What Is Hard Sell, And Why It Never Works

We’ve experienced it before, being cornered, and pushed very hard to purchase or sign up for something. That’s the typical hard sell tactic. As a buyers, we don’t like it. So why is it then that so many sellers are still using the hard sell tactic?

So What Exactly Is Hard Sell?

A quick look at Wikipedia will tell you that hard sell is “an advertisement or campaign that uses a more direct, forceful, and overt sales message. It’s when the seller literary looks straight into your face, and tells you to buy, buy, BUY!!!

Have you experienced this before?… Of course you have. Here are some typical examples:-

(1) Credit Card Sales Counter

You’re walking around the local mall on your weekend off minding your own business. You see a temporary kiosk, with a banner that says “[insert name] Bank Credit Card”. Before you know if, the swarm of sales “advisors”, wearing a uniform, colourful sales campaign t-shirt, starts to corner you like a pack of hungry hyenas. Armed with a fake smiles, and an overly used folder containing a few laminated pages of paper, they literary “assault” you, and tell you to apply for one of their cards. Yes, they tell you to, not ask you to… And before you even get a chance to inhale to tell them “No, I’m not interested,” they’d have machine-gunned off a list of perks and advantages that their cards carry over the one you’re currently using. And get this, they never even got a chance to ask you what card you’re currently using…

(2) Car Salesmen

You browse the car showroom, fishing for car that catches your eye. Instead of hooking an inspiration, you land an overly enthusiastic salesman. The exchange of sweet pleasantry very soon turns into a long string of memorised description of the car that you happened to be looking at. You take a pause, trying to figure out what hit you. But before you can react, in comes another long string of questions, interrogating very personal questions about yourself and your finances.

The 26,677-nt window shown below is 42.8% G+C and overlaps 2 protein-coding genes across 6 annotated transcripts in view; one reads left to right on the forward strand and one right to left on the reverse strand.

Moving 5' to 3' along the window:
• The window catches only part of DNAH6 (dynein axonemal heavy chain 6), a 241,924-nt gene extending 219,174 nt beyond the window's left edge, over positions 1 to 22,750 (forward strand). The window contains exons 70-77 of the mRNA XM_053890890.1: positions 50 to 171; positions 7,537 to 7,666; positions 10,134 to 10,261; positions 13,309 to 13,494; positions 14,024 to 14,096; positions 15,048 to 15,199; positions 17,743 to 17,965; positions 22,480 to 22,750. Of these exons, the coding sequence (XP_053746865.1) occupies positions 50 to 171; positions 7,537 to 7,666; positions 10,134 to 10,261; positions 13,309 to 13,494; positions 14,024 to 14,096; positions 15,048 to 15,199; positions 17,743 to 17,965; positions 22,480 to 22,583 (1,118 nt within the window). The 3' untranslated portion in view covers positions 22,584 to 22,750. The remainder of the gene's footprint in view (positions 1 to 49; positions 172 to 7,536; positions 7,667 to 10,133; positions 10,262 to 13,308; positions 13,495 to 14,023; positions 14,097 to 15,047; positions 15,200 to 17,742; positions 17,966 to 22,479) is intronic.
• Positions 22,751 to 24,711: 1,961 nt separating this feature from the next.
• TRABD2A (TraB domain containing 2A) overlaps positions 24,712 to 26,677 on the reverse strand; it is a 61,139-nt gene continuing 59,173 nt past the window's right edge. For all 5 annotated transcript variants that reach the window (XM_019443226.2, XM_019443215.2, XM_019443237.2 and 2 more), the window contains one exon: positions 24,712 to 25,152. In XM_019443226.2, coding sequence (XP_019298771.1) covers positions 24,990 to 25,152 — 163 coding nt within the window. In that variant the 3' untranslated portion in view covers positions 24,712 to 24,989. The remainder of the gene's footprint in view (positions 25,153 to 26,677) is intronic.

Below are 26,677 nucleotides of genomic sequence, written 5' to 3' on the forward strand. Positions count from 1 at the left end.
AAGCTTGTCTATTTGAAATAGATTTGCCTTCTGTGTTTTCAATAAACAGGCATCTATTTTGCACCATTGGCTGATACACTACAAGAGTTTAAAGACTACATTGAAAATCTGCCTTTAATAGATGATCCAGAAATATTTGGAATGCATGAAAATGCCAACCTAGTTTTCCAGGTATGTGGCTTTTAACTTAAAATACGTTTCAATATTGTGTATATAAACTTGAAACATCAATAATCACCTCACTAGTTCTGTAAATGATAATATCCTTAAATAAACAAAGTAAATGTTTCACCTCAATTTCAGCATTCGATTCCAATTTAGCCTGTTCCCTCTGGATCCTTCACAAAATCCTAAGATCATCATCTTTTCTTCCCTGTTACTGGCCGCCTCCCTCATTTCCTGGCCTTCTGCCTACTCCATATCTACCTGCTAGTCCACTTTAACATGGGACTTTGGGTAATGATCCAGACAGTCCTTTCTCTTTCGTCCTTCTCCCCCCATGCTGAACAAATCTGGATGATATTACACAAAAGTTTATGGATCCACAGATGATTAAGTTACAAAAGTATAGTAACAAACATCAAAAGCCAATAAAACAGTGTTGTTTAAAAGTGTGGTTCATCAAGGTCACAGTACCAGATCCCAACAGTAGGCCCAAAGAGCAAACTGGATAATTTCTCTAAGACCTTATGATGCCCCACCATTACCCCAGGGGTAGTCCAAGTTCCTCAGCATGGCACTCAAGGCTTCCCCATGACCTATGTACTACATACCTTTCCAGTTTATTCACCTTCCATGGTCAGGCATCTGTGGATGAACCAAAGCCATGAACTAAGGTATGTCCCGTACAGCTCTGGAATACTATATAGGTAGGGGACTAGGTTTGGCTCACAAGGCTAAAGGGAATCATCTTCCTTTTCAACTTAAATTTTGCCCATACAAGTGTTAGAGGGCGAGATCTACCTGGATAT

(3) TV Shopping Channels

You’re flipping channels, looking to see if there’s anything interesting to watch. You come across what looks like a cooking show, with the host slicing through some tomatoes, while describing in detail how good the knife handles directly to the camera… to you!… You’re intrigued, and imagine actually purchasing it. Before long, the host describes how you can purchase it at an attractive price. And if you “order now”, he’ll thrown in additional knife stand set… You’re either possessed, and dial the number straight to place your order, or more likely, completely turned off, and turn the TV off in disgust.

That’s right, we’ve all experienced something similar to this before. And anybody in their right mind will be completely repelled by it. But yet, the practice of hard sell is still very much alive and kicking. But why is it so?

How Do Hard Sell Tactics Reflect On Buyers?

Let’s face it, we’re all consumers ourselves. And being consumers, we’re the biggest group of buyers. We all need products and services to live, and we make hard decisions on which seller to buy from. That’s right, we decide who we want to give our money to, in exchange for indispensable products and services. And unless there are alternative sellers, we’d normally choose one that doesn’t hound us continuously, trying to pry our money out between our fingers.